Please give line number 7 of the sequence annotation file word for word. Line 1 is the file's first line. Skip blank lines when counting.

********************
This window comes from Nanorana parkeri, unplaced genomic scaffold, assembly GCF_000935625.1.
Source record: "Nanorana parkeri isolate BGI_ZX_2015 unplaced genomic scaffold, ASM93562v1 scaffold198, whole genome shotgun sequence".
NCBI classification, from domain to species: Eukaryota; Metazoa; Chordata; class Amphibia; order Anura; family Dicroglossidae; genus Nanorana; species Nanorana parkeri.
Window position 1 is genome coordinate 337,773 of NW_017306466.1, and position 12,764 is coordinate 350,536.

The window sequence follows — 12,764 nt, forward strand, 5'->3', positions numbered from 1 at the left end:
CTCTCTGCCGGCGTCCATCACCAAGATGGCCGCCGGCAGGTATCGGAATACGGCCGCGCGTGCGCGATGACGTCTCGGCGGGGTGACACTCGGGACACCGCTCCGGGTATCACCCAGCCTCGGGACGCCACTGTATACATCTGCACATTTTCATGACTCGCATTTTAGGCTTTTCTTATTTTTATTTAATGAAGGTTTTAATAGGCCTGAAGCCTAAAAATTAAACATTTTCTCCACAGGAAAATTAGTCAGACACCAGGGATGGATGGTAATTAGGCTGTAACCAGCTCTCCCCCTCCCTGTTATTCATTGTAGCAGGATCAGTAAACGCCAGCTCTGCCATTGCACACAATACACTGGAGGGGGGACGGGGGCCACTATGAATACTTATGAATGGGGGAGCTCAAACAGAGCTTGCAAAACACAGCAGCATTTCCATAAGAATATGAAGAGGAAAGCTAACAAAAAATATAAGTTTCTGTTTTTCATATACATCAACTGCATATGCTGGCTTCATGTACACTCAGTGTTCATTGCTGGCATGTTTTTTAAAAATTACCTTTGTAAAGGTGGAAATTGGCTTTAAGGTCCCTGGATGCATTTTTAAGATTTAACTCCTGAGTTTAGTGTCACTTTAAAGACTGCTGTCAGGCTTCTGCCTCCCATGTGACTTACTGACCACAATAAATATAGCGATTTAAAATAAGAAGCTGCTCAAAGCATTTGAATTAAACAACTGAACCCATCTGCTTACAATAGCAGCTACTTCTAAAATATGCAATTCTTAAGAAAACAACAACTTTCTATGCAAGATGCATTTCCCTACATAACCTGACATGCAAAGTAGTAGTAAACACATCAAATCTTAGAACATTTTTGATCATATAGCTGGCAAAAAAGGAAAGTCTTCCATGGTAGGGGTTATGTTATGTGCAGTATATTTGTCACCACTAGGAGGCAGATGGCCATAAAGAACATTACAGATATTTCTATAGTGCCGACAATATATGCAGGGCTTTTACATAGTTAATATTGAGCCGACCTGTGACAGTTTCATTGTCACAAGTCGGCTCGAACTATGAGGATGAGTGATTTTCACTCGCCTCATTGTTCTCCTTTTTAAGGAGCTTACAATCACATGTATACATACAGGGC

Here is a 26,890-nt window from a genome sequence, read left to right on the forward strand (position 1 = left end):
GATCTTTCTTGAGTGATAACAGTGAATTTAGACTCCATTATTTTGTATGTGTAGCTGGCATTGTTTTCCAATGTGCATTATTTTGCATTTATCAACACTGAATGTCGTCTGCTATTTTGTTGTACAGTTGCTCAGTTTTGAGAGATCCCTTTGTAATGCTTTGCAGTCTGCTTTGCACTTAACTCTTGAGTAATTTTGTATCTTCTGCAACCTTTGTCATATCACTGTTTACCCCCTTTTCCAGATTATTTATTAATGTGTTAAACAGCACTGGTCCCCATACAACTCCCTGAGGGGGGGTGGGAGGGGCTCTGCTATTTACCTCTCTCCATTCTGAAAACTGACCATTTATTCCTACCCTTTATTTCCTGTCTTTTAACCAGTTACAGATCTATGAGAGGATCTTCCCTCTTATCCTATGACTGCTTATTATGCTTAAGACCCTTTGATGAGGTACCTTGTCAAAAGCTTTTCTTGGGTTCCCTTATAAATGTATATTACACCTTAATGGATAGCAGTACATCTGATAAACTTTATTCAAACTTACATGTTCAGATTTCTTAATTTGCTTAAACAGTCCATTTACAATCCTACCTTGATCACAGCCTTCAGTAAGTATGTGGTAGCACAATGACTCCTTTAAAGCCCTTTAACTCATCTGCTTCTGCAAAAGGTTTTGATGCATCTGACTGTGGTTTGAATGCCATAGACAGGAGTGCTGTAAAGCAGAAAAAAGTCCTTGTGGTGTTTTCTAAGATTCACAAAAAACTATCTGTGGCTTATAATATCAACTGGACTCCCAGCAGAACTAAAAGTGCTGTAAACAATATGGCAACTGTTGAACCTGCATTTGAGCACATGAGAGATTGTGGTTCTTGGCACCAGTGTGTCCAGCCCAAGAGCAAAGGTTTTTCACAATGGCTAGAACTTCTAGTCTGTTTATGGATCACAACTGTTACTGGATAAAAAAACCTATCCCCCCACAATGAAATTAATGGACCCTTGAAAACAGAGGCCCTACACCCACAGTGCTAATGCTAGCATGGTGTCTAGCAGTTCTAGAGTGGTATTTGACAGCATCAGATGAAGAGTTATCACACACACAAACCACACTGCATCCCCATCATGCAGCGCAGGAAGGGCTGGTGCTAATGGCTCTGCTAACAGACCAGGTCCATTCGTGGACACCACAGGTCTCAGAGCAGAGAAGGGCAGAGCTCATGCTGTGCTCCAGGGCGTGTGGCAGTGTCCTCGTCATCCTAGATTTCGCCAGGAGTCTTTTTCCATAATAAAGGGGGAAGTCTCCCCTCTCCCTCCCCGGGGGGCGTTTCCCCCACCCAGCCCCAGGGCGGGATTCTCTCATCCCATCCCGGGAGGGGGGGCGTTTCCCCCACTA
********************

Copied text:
Here is a 26,890-nt window from a genome sequence, read left to right on the forward strand (position 1 = left end):